when one of the ships exploded after being hit
by a torpedo. According to POWs, they
heard a thud against the ship's haul. They
presume it was a torpedo that did not explode.
The convoy arrived at Takao
on July 28th and sailed the evening of the same
day but dropped anchor at the harbor's
breakwater. The POWs were not fed for
almost a day and a half. On July 23rd, the
ship was moved to a position off Corregidor
where it spent the night. The next morning
it sailed as part of a convoy.
During the trip Bill stole
extra food and hid it in his socks.
Conditions in the holds were bad. At night, some
POWs slashed other POWs' throats and drank their
blood. The POWs were fed rice and
vegetables twice a day and received two canteen
cups of water a day.
One night the ships ran into an
American wolf pack. Some POWs stated they
heard a thud against the haul of the ship.
They presumed it was a torpedo that did not
detonate. One ship, when it was hit,
exploded so violently, that the POWs could see
the flames shoot over the open hatchways.
On July 28th at 9:00 A.M.,
the ships reached Takao, Formosa. They
remained in harbor for the day and sailed at
7:00 P.M. As they made their way toward
Moji, Japan, they sailed through a storm.
The ships arrived at Moji, Japan, on August 3,
1944, at midnight.
The next morning the POWs
disembarked the ship at 9:00 A.M. and taken to a
movie theater. After sitting in the dark,
they were divided into detachments of 200 men
and taken to the train station. From there
they rode trains to the POW camps.
In Japan, Bill was taken to
#3-B or Oeeyama Camp where the POWs worked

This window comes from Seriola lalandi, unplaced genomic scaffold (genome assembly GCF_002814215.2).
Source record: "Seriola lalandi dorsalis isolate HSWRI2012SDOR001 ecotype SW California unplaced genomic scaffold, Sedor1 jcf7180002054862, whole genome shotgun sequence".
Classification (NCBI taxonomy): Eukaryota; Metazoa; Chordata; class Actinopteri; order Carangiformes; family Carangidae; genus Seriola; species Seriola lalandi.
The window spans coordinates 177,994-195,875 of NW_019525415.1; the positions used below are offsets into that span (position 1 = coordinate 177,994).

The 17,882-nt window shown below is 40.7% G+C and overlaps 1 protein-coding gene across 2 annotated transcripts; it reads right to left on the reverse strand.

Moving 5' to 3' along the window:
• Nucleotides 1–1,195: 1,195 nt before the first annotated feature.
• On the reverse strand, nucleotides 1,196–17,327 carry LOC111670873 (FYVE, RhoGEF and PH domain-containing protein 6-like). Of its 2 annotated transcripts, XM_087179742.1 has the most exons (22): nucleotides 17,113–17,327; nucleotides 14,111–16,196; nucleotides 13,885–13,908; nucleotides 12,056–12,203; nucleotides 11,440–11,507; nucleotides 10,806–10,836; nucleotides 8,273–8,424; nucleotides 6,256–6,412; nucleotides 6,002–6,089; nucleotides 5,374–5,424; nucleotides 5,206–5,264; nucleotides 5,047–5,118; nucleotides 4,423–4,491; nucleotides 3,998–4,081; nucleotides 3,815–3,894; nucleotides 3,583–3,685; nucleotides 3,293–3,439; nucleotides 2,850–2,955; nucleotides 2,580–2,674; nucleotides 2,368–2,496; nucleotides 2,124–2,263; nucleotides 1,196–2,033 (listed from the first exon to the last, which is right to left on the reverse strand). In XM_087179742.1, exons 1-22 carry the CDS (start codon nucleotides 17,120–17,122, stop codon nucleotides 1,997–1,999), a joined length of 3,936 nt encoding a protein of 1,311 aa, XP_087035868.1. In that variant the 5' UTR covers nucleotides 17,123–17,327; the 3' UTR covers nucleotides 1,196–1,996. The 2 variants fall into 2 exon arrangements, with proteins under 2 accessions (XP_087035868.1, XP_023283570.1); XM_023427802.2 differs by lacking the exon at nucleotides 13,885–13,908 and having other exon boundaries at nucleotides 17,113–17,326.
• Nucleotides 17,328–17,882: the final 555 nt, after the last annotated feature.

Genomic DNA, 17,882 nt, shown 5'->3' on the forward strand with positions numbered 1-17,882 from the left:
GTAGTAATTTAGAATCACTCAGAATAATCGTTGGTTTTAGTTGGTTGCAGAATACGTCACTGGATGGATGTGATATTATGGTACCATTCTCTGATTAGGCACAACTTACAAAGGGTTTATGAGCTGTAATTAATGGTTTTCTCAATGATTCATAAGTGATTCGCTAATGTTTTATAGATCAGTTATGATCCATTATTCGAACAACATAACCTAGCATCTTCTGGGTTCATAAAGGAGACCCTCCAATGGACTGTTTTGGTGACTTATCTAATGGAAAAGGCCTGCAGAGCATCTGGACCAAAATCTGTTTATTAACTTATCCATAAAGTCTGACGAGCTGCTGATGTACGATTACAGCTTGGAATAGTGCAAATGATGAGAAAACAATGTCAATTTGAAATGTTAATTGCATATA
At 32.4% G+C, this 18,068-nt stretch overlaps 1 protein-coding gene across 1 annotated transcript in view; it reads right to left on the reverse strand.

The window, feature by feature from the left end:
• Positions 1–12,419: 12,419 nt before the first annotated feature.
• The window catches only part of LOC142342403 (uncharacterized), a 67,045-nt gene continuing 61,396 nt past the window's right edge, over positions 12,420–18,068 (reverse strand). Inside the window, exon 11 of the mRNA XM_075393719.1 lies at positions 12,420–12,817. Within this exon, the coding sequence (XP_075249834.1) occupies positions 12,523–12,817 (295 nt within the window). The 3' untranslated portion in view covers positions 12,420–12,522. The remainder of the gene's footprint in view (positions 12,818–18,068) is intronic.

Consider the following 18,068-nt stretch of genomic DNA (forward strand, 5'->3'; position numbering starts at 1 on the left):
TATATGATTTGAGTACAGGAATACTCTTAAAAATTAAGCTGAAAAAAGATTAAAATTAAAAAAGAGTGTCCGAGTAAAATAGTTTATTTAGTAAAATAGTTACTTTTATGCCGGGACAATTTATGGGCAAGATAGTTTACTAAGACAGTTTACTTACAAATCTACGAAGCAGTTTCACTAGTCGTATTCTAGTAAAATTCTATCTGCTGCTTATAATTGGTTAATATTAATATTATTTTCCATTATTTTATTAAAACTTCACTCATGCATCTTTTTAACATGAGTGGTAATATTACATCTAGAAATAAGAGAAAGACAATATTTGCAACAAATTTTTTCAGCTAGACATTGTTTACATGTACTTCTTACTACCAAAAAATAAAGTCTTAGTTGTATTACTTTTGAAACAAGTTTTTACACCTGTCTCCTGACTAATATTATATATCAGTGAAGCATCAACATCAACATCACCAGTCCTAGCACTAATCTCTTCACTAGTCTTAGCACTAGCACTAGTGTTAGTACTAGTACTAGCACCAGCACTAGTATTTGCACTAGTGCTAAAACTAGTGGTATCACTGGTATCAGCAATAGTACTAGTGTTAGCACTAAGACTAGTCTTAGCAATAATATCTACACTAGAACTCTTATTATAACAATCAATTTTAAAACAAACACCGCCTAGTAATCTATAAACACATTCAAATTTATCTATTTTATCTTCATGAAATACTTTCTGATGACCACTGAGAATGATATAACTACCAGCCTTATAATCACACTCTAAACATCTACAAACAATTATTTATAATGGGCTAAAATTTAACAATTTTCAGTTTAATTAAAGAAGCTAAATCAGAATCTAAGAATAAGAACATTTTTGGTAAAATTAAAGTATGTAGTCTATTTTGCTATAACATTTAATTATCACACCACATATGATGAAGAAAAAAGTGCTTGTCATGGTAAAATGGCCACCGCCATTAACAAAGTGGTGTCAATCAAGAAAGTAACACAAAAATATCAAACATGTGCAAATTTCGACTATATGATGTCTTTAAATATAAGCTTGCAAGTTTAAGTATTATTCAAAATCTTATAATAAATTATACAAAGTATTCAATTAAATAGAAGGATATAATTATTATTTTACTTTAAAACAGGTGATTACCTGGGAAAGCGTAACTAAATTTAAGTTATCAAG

in a nickel mine. With a pick and
shovel, he and the other POW's had to extract
ore from the mine. When they loaded a car,
they next had to push it to the railroad track
that ran past the mine. The prisoners had
to work in all types of weather and in snow as
deep as six feet deep. To protect the
prisoners' feet from the elements, the Japanese
supplied them with rubber boots.
The prisoners unloaded food,
coal, and coke from ships for a nickel refinery
at the Miyazu docks. The food they
unloaded was bound for the Japanese army, so the
POWs would steal a couple of pocketful of beans
everyday. In addition, the POWs worked
inside the Hachidate Branch Nickel Refinery
doing common labor and also worked at the nickel
mine almost six miles from the camp. It is
also known one group of POWs did carpentry work.
The Japanese enforced
collective discipline in the camp.
Sometimes work groups would be punished, other
times larger groups of POWs were punished, and
there were times all the POWs were
punished. On one occasion a work group of
twelve POWs were made to stand at attention for
two hours before they were forced to swallow
rope which caused them to throw up. This
was done because the Japanese believed they had
stolen rice. When none was found, the
Japanese fed the POWs rice and sent them to
On December 6, 1944, the
entire camp was placed on half rations because
one POW had violated a rule. The entire
camp again was put on half rations on January
7. At various times a portion of the POWs
were put on half rations. 80 to 90 POWs
were put on half rations on March 7, 1944, while
60 POWs were put on half rations on April 7 and
made to stand at attention in a heavy rain.
Since a certain number of
POWs had to report for work everyday, illness
was not an excuse for getting out of
working. The camp doctor's recommendation
that POWs not work, because they were too ill,
was ignored and men suffering from dysentery or
beriberi were sent to work.
Red Cross packages were
withheld from the POWs and the Japanese raided
them for canned meats, canned milk, cigarettes,
and chocolate. The clothing and shoes sent
for POW use was also appropriated by the
Bill returned to the Philippines for medical
treatment. He was boarded on the S.S.
Simon Bolivar, and arrived at San
Francisco on October 21, 1945, and taken to
Letterman General Hospital for additional
Bill returned to Minnesota
and was discharged, from the army, on May 24,
1946. On January 2, 1947, Bill was a
member of the wedding party at the marriage of
Philip Tripp. Bill married, Blanche
Brabec, in 1948 and would later open up a home
repair business in Fargo, North Dakota, with his
brother. When he retired, he moved back to
the Minneapolis area and lived in Hopkins,
William V. McKeon passed away on March 22, 1993,
at the Veterans Administration Hospital at Ft.
Snelling, Minnesota. He was buried in
Section Y, Site 1590, at Ft. Snelling National
Cemetery in South Minneapolis, Minnesota.